Having less of everything gives you so much more freedom. Having less items to clean and care for gives you more time to enjoy reading or spending time with family. Having less debt gives you the ability to do other things in life. Having more meaningful relationships and having relationships that enhance your life is much better than having over 500 friends on Facebook. Spending less time on social media and more time reading, learning, and experiencing things sounds so much better. I wonder how much time is wasted on reading what others are doing. Who cares what Jane had for dinner. This reminds me of a comment remember when there wasn’t social media. We would take pictures of our food get the picture developed and then take it over to our friends to show them. Um yeah, we never did that. So that brings up the question then why do we do it now? Because its available to us? This brings up a documentary that I watched. It really shed light on social media and how it affects us. It is on Netflix and is called The Social Dilemma. It brings tremendous awareness as to what is happening and what could happen with the world of social media. The intent of just bringing people together and sharing as now become how can we make money from these people since we have them all in one place. While the documentary is very intense it brings up deep concerns.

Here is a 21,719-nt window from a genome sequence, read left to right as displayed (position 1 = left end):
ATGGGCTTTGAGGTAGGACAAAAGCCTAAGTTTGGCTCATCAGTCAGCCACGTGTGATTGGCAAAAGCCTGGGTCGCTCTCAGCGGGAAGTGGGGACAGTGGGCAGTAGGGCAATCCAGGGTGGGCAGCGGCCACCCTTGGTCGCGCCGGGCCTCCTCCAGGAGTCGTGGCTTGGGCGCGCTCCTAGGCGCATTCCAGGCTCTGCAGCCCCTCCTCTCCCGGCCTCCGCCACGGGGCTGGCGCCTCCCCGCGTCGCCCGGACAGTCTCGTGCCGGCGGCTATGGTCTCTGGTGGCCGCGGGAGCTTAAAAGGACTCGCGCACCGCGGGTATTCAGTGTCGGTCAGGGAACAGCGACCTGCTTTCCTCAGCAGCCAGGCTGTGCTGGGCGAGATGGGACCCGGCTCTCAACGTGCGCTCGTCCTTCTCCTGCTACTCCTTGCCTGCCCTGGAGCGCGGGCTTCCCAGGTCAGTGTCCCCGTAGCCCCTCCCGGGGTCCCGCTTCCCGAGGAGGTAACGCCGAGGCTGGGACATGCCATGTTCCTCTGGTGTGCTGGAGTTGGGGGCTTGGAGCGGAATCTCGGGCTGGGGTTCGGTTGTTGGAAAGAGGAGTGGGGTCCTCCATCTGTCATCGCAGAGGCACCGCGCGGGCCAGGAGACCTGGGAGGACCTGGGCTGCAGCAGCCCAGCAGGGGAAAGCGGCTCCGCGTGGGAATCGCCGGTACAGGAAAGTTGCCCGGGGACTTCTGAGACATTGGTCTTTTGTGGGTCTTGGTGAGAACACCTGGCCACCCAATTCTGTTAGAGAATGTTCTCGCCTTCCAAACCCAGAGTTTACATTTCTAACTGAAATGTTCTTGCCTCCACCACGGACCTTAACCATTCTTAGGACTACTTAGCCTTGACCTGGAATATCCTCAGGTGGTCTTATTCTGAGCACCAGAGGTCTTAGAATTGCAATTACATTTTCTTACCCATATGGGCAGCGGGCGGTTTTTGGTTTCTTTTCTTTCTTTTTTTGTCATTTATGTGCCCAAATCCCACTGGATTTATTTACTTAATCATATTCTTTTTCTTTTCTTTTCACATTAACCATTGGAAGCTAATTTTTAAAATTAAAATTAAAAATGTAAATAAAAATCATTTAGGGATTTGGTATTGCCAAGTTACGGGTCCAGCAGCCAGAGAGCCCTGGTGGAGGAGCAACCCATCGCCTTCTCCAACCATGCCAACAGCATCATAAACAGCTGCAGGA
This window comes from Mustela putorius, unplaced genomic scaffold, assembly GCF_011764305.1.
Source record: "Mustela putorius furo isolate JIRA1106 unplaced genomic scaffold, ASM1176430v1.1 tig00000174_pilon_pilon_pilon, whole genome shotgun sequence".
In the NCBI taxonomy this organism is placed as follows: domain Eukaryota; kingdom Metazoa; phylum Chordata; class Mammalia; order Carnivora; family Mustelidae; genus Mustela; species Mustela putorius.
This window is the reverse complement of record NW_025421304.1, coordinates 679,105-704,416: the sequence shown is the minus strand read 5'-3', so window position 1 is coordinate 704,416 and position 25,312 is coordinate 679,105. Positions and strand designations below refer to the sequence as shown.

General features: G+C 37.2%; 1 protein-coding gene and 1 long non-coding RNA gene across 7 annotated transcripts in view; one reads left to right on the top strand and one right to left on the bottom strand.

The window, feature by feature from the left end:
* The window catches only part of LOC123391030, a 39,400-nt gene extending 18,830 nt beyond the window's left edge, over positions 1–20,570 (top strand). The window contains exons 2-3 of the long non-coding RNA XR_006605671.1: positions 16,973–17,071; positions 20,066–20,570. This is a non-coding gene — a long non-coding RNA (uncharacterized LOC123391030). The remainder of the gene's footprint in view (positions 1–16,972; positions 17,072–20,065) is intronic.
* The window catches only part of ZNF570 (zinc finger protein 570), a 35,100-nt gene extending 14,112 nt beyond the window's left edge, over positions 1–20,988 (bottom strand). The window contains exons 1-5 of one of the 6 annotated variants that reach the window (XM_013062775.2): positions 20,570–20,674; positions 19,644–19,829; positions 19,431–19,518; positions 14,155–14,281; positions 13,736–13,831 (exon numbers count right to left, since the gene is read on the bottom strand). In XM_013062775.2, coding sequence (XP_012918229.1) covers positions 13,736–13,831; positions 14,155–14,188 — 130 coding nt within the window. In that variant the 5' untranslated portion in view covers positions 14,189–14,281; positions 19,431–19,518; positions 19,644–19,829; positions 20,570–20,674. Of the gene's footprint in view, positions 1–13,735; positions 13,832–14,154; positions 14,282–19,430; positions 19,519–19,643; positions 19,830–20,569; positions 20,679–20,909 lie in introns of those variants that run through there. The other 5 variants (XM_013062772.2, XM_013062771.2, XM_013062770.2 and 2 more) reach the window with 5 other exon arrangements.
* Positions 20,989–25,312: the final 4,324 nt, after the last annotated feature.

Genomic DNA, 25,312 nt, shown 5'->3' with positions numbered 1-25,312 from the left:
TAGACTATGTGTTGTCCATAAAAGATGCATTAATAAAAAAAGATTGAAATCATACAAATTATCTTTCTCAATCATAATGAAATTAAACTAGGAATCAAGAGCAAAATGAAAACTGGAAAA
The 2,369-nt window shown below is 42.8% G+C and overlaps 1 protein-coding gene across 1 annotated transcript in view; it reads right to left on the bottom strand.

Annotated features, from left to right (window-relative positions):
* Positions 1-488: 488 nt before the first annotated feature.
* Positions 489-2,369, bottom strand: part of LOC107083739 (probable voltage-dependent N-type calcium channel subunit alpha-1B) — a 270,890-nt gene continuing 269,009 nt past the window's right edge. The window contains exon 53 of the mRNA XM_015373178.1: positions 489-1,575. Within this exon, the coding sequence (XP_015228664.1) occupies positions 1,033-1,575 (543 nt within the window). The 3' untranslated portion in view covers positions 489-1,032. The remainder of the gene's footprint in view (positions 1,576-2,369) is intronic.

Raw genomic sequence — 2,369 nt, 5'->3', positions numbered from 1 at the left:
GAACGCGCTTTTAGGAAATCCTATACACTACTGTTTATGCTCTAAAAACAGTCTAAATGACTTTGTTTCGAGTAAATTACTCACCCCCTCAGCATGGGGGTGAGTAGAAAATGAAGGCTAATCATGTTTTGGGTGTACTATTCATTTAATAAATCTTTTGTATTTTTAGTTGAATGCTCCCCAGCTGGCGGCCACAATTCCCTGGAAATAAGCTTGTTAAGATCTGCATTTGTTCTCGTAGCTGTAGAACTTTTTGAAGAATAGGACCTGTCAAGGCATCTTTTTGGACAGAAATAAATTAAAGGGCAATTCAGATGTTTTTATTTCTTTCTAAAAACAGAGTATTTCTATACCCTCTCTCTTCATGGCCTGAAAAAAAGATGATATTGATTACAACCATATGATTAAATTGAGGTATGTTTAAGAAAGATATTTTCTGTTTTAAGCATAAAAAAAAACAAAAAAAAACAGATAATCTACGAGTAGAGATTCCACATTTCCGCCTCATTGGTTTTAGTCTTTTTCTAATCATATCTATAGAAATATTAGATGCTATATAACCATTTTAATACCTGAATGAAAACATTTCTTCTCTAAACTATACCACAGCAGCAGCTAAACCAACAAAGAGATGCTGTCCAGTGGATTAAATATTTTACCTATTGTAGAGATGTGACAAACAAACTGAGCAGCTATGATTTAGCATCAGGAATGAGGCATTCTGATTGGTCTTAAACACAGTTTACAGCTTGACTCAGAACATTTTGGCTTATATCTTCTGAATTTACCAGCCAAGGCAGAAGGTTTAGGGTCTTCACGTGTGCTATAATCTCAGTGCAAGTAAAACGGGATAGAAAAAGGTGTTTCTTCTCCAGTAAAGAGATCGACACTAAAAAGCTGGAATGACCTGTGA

So, I said a lot in this blog today, however I hope some of it helps you. The less you have in your life the simpler your life becomes and the less stress you have. I leave with a piece from the popular poem The Dash, For it matters not, how much we own, the cars… the house… the cash. What matter is how we live and love and how we spend our dash.